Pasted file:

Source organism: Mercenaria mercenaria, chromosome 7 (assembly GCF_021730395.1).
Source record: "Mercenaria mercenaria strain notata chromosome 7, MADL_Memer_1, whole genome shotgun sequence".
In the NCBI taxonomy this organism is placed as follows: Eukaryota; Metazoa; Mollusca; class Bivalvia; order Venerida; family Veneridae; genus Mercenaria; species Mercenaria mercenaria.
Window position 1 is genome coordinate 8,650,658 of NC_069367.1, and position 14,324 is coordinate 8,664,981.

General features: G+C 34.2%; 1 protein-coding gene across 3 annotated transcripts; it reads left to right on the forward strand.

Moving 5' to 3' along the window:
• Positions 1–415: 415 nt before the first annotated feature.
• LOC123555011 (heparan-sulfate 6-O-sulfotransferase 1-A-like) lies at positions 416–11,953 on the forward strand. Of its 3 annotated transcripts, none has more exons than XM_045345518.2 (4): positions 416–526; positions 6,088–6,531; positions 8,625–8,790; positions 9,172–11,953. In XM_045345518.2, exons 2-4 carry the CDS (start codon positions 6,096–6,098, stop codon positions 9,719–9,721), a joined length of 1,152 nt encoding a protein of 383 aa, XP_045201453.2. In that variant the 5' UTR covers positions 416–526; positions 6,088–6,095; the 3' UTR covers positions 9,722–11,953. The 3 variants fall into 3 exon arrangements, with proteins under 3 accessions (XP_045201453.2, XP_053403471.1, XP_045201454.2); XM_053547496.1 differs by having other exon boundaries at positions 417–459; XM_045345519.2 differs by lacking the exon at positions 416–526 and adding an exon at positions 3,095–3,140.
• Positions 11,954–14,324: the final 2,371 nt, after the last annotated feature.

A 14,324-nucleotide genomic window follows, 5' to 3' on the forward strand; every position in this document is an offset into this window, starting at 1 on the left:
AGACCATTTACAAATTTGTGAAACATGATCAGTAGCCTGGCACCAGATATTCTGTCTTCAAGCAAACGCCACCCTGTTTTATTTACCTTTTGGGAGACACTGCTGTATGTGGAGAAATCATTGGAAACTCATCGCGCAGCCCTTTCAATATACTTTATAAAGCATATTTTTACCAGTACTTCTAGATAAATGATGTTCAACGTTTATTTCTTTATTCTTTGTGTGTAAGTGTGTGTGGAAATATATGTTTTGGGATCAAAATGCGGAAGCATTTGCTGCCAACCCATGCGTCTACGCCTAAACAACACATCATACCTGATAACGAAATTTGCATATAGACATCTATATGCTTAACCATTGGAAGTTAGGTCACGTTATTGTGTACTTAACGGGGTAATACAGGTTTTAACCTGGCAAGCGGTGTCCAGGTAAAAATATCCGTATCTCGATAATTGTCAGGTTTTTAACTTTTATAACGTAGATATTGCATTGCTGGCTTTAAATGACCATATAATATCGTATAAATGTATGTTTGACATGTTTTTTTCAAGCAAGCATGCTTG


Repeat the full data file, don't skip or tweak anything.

Source organism: Mercenaria mercenaria, chromosome 7 (assembly GCF_021730395.1).
Source record: "Mercenaria mercenaria strain notata chromosome 7, MADL_Memer_1, whole genome shotgun sequence".
In the NCBI taxonomy this organism is placed as follows: Eukaryota; Metazoa; Mollusca; class Bivalvia; order Venerida; family Veneridae; genus Mercenaria; species Mercenaria mercenaria.
Window position 1 is genome coordinate 8,650,658 of NC_069367.1, and position 14,324 is coordinate 8,664,981.

General features: G+C 34.2%; 1 protein-coding gene across 3 annotated transcripts; it reads left to right on the forward strand.

Moving 5' to 3' along the window:
• Positions 1–415: 415 nt before the first annotated feature.
• LOC123555011 (heparan-sulfate 6-O-sulfotransferase 1-A-like) lies at positions 416–11,953 on the forward strand. Of its 3 annotated transcripts, none has more exons than XM_045345518.2 (4): positions 416–526; positions 6,088–6,531; positions 8,625–8,790; positions 9,172–11,953. In XM_045345518.2, exons 2-4 carry the CDS (start codon positions 6,096–6,098, stop codon positions 9,719–9,721), a joined length of 1,152 nt encoding a protein of 383 aa, XP_045201453.2. In that variant the 5' UTR covers positions 416–526; positions 6,088–6,095; the 3' UTR covers positions 9,722–11,953. The 3 variants fall into 3 exon arrangements, with proteins under 3 accessions (XP_045201453.2, XP_053403471.1, XP_045201454.2); XM_053547496.1 differs by having other exon boundaries at positions 417–459; XM_045345519.2 differs by lacking the exon at positions 416–526 and adding an exon at positions 3,095–3,140.
• Positions 11,954–14,324: the final 2,371 nt, after the last annotated feature.

A 14,324-nucleotide genomic window follows, 5' to 3' on the forward strand; every position in this document is an offset into this window, starting at 1 on the left:
AGACCATTTACAAATTTGTGAAACATGATCAGTAGCCTGGCACCAGATATTCTGTCTTCAAGCAAACGCCACCCTGTTTTATTTACCTTTTGGGAGACACTGCTGTATGTGGAGAAATCATTGGAAACTCATCGCGCAGCCCTTTCAATATACTTTATAAAGCATATTTTTACCAGTACTTCTAGATAAATGATGTTCAACGTTTATTTCTTTATTCTTTGTGTGTAAGTGTGTGTGGAAATATATGTTTTGGGATCAAAATGCGGAAGCATTTGCTGCCAACCCATGCGTCTACGCCTAAACAACACATCATACCTGATAACGAAATTTGCATATAGACATCTATATGCTTAACCATTGGAAGTTAGGTCACGTTATTGTGTACTTAACGGGGTAATACAGGTTTTAACCTGGCAAGCGGTGTCCAGGTAAAAATATCCGTATCTCGATAATTGTCAGGTTTTTAACTTTTATAACGTAGATATTGCATTGCTGGCTTTAAATGACCATATAATATCGTATAAATGTATGTTTGACATGTTTTTTTCAAGCAAGCATGCTTG